GNOME, and GNU as a whole, have always had a policy of supporting as many languages as possible. "Whatever languages users wish to use, GNU should support," is the way I generally put it. This is why I eagerly encouraged the development of GNU Fortran, despite having vowed in 1970 never to use that language again myself. GNOME should certainly support .NET programs and C# programs, using DotGNU by preference since that is a GNU package; supporting Mono as an alternative C# implementation would be ok too. I don't think there is any real dispute about this. A free replacement for Visual Basic which works with GNOME would be a major step forward; any capable team that wants to launch this project should please contact

So the general policy of GNU has never been consitency, or any kind of design, but what the "users wish to use". Some people actully like like this, as gives them all kinds of choices. Like they can choose from 50 different languages, 100 different text editors, 5 web browsers, 20 e-mail clients, 6 GUI toolkits, ect.

I personally only need one web browser, one e-mail client, one programming language, one gui. And I would expect all these things to operate as one consistent whole. This is my current direction, and is why I no longer participate with the GNU project. Although I still have a lot of respect for the GNU project, and the emphasis on freedom.

BSD's get this right, posted 14 Feb 2002 at 22:47 UTC by djm » (Master)

The BSD's tend to keep their entire system (kernel+userland) in CVS. Linux distributions tend to pull canonical packages from many locations around the net and patch them.

While the "Linux way" may offer scaling benefits, the keep-everything-in-CVS sure helps from a consistency and security point of view. If you find a problem you can easily grep for it and fix it _everywhere_ it occurs. With packages+patches you have to go through a tedious unpack+apply-your-patches+grep+diff cycle.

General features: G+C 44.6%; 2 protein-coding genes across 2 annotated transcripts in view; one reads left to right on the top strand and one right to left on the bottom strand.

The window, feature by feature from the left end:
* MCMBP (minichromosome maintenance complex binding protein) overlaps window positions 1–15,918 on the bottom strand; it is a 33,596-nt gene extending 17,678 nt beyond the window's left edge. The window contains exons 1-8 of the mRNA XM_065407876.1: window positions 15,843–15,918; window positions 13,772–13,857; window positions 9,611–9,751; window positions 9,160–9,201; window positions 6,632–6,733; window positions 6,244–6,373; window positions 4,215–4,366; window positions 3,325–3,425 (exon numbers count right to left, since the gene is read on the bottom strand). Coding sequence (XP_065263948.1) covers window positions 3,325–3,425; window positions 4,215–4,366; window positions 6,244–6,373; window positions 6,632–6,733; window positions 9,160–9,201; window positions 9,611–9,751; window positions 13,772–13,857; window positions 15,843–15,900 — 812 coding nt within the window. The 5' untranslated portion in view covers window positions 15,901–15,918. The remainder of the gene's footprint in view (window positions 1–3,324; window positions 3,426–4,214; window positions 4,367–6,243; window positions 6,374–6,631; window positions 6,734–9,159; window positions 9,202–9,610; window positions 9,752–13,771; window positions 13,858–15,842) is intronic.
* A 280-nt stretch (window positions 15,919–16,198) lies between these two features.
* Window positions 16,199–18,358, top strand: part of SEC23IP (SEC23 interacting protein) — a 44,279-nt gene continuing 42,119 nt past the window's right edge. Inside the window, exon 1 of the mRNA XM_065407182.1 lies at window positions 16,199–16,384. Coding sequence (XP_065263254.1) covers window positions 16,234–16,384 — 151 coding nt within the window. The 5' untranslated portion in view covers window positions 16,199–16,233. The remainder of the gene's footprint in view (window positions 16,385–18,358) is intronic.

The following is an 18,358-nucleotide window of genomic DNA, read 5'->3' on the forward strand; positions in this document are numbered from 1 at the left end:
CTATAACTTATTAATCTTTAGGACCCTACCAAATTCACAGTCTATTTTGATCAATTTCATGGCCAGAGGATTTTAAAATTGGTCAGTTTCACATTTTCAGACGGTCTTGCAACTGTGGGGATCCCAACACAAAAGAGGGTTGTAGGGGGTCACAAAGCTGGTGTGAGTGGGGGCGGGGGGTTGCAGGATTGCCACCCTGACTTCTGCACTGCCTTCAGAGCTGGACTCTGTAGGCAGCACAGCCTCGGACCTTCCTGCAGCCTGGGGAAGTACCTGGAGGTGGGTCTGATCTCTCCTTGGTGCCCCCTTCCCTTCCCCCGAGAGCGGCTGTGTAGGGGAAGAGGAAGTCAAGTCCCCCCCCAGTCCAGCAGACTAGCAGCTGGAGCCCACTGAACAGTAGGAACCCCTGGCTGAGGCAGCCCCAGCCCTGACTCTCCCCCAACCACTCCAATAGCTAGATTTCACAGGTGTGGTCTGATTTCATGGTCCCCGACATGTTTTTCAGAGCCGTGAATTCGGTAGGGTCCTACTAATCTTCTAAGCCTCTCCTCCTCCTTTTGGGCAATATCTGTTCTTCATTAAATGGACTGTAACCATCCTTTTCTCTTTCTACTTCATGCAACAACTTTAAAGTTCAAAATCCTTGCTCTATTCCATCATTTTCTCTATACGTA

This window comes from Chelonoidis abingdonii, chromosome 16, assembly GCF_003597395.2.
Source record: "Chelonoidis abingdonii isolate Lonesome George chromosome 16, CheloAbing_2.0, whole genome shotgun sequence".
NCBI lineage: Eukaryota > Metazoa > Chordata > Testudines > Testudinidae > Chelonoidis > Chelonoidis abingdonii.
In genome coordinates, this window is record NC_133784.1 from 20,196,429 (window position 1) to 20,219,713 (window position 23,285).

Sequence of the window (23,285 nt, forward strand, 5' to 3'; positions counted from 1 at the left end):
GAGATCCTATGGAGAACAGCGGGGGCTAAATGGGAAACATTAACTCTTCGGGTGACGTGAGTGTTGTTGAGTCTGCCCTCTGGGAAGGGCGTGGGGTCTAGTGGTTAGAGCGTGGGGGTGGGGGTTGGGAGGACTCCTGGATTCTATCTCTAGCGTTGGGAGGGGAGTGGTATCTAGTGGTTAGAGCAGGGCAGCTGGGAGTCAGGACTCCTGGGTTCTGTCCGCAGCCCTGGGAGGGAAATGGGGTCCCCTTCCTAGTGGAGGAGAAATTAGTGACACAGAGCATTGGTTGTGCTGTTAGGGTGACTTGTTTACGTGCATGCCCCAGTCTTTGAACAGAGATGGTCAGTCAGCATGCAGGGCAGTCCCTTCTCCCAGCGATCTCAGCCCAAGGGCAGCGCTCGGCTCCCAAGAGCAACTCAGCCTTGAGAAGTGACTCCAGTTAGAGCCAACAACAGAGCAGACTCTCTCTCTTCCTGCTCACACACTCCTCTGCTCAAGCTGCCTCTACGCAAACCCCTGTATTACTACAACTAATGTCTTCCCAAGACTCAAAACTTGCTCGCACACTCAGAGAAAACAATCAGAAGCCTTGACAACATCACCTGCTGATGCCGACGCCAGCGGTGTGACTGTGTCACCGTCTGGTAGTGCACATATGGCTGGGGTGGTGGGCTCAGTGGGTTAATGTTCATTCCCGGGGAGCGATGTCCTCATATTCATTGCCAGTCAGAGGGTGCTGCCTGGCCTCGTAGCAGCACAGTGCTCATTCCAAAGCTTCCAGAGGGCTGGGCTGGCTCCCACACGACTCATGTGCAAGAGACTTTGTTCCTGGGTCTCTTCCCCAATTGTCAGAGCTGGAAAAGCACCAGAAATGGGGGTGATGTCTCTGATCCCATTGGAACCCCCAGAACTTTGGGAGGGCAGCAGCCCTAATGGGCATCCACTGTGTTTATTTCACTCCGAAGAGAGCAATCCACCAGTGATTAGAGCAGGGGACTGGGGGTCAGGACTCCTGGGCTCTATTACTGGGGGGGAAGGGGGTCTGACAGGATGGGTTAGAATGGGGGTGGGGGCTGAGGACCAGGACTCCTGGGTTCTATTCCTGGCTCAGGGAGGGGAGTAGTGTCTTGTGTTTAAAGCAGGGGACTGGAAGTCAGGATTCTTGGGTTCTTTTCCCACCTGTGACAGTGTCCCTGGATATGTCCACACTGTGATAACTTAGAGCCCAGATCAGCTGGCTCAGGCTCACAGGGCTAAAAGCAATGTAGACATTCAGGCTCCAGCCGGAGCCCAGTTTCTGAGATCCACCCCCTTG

Too many standards, posted 15 Feb 2002 at 01:46 UTC by tk » (Observer)

Besides the problem mslicker mentioned, there is the problem that there are just too many standards. This is not a nice thing, contrary to what the article says. Oftentimes there's just no de-facto standard, and the poor hacker is forced to either try to comply with all commonly-used standards -- a tall order, and results in software bloat -- or comply with only one or two standards and risk incompatibility with a sizeable fraction of the world.

Take for example the documentation of the GNU Project itself. Classical Unix uses troff for its documentation. Then came GNU, which decided in its infinite wisdom that troff is `obsolete', and we should all be using info. The result is that we have a huge amount of documentation both ways: while most of the GNU Project uses info, much of what's outside the GNU Project -- including the documentation of Linux system calls -- uses troff. (To complicate matters further, there's also documentation in HTML, text, PostScript, PDF, and what-have-you.)

Going on a quest for the One True Standard in such a situation will not only be time- and energy-consuming, it'll also be quite pointless, in my opinion.

Clarification, posted 15 Feb 2002 at 05:27 UTC by whatever » (Journeyer)

As djm points out, BSD already do something similar for security so that proves this concept is possible.

The phrase "The nice thing about standards is that there's so many to choose from" is sarcastic. tk points out a problem with too many documentation formats. OK, so let's fix it! Form a team, pick a format, and start submitting those patches.

There's only 4000 packages in Debian. Adding a standard feature may be 20 or 30 pre-written lines (in the various languages) or just linking against a library. Gentoo and Rock Linux have automated builds so the BSD advantage is already available.

These are simple consistency cleanups and simple features that are so painfully obvious that EVERYONE can agree on them, but never gets done because there's no point in only doing one or two programs.